Instead of the new data being a small rock sitting over a large rug to 
make a lump, the new data is like a rock being slid under the rug to 
make a lump.

So the first write to an extent creates a burdensome copy to retain the 
old contents, but second and subsequent writes to the same extent only 
have the cost of an _eventual_ checksum of the original block list.

Maybe If the data isn't already duplicated then the write mapping or the 
DAX open or the setting of the S_DUP flag could force the file into an 
extent block that _is_ duplicated.

The mental leap required is that the new blocks don't need to belong to 
the new state being created. The new blocks can be associated to the 
snapshots since data copy is idempotent.

The side note is that it only ever matters if the usage count is greater 
than one, so at worst taking a snapshot, which is already a _little_ 
racy anyway, would/could trigger a semi-lightweight copy of any S_DAX files:

If S_DAX :
   If checksum invalid :
     copy data as-is and checksum, store in snapshot
   else : look for duplicate checksum
     if duplicate found :
       assign that extent to the snapshot
     else :
       If file opened for writing and has any mmaps for write :
         copy extent and assign to new snapshot.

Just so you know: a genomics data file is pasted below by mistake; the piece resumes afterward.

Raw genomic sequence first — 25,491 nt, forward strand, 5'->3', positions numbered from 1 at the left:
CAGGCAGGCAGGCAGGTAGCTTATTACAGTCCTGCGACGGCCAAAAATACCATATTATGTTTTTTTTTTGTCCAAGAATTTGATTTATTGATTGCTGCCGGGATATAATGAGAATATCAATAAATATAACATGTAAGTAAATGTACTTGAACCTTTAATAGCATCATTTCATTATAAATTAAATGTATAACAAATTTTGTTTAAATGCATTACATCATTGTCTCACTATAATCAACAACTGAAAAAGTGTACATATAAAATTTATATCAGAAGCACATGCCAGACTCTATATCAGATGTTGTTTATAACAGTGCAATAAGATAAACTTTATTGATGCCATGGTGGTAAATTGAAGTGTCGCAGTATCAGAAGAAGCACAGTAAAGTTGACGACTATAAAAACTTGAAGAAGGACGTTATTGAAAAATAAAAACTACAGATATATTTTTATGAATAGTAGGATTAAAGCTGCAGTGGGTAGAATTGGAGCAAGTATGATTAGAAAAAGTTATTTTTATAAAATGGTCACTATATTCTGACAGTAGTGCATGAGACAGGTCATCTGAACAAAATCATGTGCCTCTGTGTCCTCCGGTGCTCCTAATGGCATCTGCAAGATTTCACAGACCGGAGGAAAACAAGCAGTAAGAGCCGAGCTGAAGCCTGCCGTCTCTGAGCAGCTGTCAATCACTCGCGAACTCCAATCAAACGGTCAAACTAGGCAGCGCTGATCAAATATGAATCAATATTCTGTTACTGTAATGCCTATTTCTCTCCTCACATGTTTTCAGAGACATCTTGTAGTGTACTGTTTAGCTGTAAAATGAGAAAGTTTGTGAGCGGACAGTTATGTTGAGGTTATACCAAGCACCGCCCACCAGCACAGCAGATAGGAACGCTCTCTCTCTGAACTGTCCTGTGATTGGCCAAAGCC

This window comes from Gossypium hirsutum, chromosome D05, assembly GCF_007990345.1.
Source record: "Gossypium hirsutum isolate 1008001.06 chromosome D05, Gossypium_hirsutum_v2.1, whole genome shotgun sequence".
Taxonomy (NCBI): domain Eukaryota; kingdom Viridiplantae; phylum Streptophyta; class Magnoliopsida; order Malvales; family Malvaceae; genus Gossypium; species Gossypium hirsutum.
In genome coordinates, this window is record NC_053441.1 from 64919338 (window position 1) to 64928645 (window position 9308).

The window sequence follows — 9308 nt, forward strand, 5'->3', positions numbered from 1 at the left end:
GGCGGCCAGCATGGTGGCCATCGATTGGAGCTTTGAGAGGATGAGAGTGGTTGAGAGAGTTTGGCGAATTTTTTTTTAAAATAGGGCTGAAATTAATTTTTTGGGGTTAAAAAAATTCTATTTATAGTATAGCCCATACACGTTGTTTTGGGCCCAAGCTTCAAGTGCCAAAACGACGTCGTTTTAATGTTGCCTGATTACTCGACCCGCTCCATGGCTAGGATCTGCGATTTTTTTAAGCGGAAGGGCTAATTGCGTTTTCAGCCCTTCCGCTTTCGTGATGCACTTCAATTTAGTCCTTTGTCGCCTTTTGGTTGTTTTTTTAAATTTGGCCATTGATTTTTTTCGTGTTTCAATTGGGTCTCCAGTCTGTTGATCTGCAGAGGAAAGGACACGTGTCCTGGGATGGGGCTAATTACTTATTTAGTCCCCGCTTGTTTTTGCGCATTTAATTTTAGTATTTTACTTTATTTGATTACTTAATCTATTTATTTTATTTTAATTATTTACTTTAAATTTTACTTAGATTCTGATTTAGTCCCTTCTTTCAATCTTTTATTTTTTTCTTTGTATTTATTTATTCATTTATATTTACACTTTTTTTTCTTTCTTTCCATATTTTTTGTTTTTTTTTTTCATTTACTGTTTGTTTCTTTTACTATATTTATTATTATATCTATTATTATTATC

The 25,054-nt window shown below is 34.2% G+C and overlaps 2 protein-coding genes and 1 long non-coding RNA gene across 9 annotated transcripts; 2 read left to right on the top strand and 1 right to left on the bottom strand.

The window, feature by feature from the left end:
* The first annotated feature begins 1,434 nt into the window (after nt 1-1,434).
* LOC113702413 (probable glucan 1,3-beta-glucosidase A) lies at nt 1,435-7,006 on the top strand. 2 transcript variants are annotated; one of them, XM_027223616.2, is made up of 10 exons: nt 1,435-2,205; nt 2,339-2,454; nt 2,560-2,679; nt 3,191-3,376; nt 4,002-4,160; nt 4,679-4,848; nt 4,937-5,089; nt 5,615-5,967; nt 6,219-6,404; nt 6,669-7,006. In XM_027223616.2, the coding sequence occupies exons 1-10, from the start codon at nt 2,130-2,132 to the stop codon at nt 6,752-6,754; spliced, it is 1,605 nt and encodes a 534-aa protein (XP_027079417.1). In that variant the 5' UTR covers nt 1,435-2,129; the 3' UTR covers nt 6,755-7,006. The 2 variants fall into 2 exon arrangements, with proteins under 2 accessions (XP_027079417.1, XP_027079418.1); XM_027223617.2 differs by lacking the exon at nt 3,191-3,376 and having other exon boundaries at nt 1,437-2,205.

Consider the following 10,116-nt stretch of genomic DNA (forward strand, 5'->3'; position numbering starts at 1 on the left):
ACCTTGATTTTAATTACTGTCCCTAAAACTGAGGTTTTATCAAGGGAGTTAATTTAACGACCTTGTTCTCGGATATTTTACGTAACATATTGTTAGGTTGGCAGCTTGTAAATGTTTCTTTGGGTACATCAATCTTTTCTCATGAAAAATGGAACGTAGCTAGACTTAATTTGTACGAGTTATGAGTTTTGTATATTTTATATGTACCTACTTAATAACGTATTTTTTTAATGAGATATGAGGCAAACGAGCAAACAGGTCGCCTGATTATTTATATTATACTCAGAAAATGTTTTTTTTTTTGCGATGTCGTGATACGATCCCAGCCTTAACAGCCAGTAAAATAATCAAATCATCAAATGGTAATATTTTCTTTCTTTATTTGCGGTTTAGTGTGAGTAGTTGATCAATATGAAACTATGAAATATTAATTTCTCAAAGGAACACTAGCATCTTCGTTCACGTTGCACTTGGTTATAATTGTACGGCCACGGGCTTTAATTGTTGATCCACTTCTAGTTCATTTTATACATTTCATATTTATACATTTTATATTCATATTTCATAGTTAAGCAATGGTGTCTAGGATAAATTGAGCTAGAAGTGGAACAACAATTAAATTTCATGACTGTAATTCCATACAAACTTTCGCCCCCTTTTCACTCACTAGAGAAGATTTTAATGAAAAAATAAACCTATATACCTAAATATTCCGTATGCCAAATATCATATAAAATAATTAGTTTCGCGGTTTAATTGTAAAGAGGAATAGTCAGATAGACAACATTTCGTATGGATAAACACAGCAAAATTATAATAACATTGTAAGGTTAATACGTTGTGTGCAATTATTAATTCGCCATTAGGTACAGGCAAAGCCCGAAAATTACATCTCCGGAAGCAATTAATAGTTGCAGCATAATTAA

else :
         increment usage count and assign current block to snapshot

Anyway, I only know enough of the internals to be dangerous.

Since the real goal of mmap is speed during actual update, this idea is 
basically about amortizing the copy costs into the task of maintaining 
the snapshots instead of leaving them in the immediate hands of the 
time-critical updater.

The flush, unmmap, or close by the user, or a system-wide sync event, 
are also good points to expense the bookeeping time.
Johannes Thumshirn Dec. 6, 2018, 10:07 a.m. UTC | #6
On 05/12/2018 13:28, Goldwyn Rodrigues wrote:
> This is a support for DAX in btrfs. I understand there have been
> previous attempts at it. However, I wanted to make sure copy-on-write
> (COW) works on dax as well.
> 
> Before I present this to the FS folks I wanted to run this through the
> btrfs. Even though I wish, I cannot get it correct the first time
> around :/.. Here are some questions for which I need suggestions:

Hi Goldwyn,

I've thrown your patches (from your git tree) onto one of my pmem test
machines with this pmem config:

mayhem:~/:[0]# ndctl list
[
  {
    "dev":"namespace1.0",
    "mode":"fsdax",
    "map":"dev",
    "size":792721358848,
    "uuid":"3fd4ab18-5145-4675-85a0-e05e6f9bcee4",
    "raw_uuid":"49264743-2351-41c5-9db9-38534813df61",
    "sector_size":512,
    "blockdev":"pmem1",
    "numa_node":1
  },
  {
    "dev":"namespace0.0",
    "mode":"fsdax",
    "map":"dev",
    "size":792721358848,
    "uuid":"dd0aec3c-7721-4621-8898-e50684a371b5",
    "raw_uuid":"84ff5463-f76e-4ddf-a248-85122541e909",
    "sector_size":4096,
    "blockdev":"pmem0",
    "numa_node":0
  }
]

Unfortunately I hit a btrfs_panic() with btrfs/002.
export TEST_DEV=/dev/pmem0
export SCRATCH_DEV=/dev/pmem1
export MOUNT_OPTIONS="-o dax"
./check
[...]
[  178.173113] run fstests btrfs/002 at 2018-12-06 10:55:43